2007 Honda Civic

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116 reviews
Best Bet
Available Price Range $4,168-$11,080 Trims9 Combined MPG 27-34 Seats 5

Our Take on the 2007 Honda Civic

Our Take

A redesigned eighth-generation version of Honda's smallest model went on sale for the 2006 model year. Honda calls it the most-changed Civic since the model was introduced to the U.S. market i... Read Full Report

What We Don't Like

  • Hybrid's backseat doesn't fold
  • No manual Hybrid
  • Some headroom/legroom decreases

Notable Features

  • Sedan, coupe, Hybrid and Si models
  • Sedan version of high-performance Si
  • SULEV emissions
  • Tilt/telescoping steering wheel
  • GPS navigation option


Our Expert Reviews

When the list of things you don't like about a car has one item -- "Emergency-brake lever presses against my leg" -- there's a good chance the designers and manufacturers have gotten pretty much everything right. Such is the case with the 2007 Honda Civic Si sedan, which takes all the good things from the Si coupe and adds two doors.This current-generation Civic is the best yet, leaps... Read Full Review

Read All Expert Reviews

Consumer Reviews

4.3 out of 5

Based on 116 reviews


by BrandonJack from Austin, TX on September 6, 2010

Imagine owning German cars (VW & MB) for 7 years and dealing with problem after problem. Trip after trip to the dealer/shop. Time after time handing over the card to be swiped. Ignition coils, VRM's, ... Read Full Review

9 Trims Available

A trim is a style of a vehicle model. Each higher trim has different or upgraded features from the previous trim along with a price increase. Learn more about trims

Trims Explained

When talking about cars, “trims” is a way of differentiating between different versions of the same model. Typically, most start with a no-frills, or “base” trim, and as features are added, or a different engine, drivetrain (gas vs. hybrid, for example) or transmission are included, trim names change and prices go up. It’s important to carefully check the trims of the car you’re interested in to make sure that you’re getting the features you want, or that you’re not overpaying for features you don’t want.


Crash-Test Reports

NHTSA Ratings

Based on Honda Civic DX

Overall Rollover Rating

NHTSA Ratings

Based on Honda Civic DX

Overall Rollover Rating
Front Seat
Rear Seat
National Highway Traffic Safety Administration (NHTSA) is part of the U.S. Department of Transportation. NHTSA provides vehicle safety information such as front- and side-crash ratings and rollover ratings. Vehicles are rated using a star rating system from 1-5 stars, with 5 being the highest.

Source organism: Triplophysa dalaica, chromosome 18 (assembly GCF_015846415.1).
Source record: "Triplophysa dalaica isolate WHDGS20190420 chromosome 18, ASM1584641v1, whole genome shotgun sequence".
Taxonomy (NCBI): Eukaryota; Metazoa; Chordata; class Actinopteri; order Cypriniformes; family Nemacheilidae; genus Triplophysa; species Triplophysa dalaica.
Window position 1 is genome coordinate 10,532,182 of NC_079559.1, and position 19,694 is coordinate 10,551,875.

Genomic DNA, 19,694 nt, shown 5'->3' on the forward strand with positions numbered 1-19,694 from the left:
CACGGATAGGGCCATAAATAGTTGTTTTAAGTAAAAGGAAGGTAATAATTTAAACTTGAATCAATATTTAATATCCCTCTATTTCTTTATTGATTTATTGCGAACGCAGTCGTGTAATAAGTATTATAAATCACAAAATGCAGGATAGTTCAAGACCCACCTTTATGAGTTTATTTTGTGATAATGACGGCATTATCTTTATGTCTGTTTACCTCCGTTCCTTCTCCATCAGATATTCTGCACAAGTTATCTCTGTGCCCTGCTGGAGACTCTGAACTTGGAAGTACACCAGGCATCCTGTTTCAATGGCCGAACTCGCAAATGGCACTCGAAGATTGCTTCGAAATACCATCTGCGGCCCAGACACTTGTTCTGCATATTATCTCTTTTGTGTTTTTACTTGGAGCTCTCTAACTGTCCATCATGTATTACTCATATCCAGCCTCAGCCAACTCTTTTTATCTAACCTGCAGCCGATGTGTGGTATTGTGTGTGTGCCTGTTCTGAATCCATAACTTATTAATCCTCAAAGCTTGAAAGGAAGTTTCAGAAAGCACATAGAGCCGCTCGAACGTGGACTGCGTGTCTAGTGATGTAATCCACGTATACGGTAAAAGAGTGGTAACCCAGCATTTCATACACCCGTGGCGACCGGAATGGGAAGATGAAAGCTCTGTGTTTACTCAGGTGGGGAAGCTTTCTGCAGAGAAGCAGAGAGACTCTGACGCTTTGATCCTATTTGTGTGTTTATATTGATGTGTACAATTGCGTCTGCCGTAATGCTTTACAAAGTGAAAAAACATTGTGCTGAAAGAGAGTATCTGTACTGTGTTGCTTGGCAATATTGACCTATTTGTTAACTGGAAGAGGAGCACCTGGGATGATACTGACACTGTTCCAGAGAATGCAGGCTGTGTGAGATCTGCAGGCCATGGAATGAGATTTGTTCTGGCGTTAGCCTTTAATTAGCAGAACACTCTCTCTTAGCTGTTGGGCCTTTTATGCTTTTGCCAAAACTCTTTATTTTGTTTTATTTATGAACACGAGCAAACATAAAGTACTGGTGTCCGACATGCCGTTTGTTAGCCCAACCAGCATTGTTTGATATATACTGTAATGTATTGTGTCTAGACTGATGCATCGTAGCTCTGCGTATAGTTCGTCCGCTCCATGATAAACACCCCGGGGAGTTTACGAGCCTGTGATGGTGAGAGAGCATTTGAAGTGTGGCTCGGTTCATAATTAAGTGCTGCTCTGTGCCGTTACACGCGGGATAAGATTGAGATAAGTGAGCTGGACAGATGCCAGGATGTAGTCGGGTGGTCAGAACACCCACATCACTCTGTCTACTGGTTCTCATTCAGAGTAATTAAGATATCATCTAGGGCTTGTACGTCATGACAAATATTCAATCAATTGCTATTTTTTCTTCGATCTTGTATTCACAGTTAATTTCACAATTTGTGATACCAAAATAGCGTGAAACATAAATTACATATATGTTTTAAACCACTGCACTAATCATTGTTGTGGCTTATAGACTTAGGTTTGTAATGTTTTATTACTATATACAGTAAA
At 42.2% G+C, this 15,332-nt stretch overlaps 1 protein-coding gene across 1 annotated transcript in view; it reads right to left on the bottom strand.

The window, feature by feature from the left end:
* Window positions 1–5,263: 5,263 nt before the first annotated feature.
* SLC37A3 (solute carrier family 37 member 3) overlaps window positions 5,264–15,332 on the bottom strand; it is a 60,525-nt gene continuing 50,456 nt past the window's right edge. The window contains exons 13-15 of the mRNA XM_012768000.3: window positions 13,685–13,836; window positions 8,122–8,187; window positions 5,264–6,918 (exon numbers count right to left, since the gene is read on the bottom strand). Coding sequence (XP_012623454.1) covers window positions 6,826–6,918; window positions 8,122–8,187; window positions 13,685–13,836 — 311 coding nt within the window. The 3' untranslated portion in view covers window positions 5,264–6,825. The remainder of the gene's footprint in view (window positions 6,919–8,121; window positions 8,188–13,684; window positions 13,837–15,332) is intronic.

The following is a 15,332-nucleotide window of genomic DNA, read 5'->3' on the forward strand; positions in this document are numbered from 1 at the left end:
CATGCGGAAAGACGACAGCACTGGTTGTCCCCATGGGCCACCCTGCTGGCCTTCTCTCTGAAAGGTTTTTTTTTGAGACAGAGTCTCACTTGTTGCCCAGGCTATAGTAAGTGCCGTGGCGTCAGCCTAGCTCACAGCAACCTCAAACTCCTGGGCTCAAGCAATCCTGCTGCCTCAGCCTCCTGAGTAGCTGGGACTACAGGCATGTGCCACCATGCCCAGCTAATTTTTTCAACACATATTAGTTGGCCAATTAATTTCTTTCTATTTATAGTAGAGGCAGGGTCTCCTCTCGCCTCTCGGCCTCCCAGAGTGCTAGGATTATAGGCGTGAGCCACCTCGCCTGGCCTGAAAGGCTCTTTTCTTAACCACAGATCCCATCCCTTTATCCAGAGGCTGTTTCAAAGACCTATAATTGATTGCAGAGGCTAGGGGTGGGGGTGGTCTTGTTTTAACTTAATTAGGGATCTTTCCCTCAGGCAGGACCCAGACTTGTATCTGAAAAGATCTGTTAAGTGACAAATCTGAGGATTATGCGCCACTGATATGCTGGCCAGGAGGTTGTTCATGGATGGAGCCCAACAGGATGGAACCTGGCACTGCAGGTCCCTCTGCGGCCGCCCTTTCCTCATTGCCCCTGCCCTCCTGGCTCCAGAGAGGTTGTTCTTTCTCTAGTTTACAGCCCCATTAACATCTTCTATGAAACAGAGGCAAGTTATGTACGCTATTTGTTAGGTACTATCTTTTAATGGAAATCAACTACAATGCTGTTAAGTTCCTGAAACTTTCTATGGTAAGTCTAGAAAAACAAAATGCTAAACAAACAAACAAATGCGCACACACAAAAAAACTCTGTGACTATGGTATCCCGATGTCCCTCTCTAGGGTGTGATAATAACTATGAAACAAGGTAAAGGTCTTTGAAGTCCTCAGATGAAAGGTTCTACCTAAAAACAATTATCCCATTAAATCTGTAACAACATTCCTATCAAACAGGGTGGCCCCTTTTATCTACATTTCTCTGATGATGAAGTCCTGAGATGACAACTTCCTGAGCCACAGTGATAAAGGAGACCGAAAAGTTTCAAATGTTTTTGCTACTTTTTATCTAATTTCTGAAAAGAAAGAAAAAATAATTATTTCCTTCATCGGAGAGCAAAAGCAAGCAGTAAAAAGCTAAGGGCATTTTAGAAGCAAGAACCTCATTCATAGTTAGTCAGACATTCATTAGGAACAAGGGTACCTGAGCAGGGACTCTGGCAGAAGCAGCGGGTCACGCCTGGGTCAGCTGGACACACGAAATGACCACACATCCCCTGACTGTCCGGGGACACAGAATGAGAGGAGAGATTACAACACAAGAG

There are currently 5 recalls for this car.

Safety defects and recalls are relatively common. Stay informed and know what to do ahead of time.

Safety defects and recalls explained

Warranty Coverage





What you should get in your warranty can be confusing. Make sure you are informed.

Learn More About Warranties

Warranties Explained


Often called a basic warranty or new-vehicle warranty, a bumper-to-bumper policy covers components like air conditioning, audio systems, vehicle sensors, fuel systems and major electrical components. Most policies exclude regular maintenance like fluid top offs and oil changes, but a few brands have separate free-maintenance provisions, and those that do offer them is slowly rising. Bumper-to-bumper warranties typically expire faster than powertrain warranties.


Don't be misled a 10-year or 100,000-mile powertrain warranty doesn't promise a decade of free repairs for your car. It typically covers just the engine and transmission, along with any other moving parts that lead to the wheels, like the driveshaft and constant velocity joints. Some automakers also bundle seat belts and airbags into their powertrain warranties. With a few exceptions, powertrain warranties don't cover regular maintenance like engine tuneups and tire rotations.

Roadside Assistance

Some automakers include roadside assistance with their bumper-to-bumper or powertrain warranties, while others have separate policies. These programs cover anything from flat-tire changes and locksmith services to jump-starts and towing. Few reimburse incidental costs like motel rooms (if you have to wait for repairs).

Free Scheduled Maintenance

Some automakers include free scheduled maintenance for items such as oil changes, air filters and tire rotations. Some include consumables including brake pads and windshield wipers; others do not. They are typically for the first couple of years of ownership of a new car.

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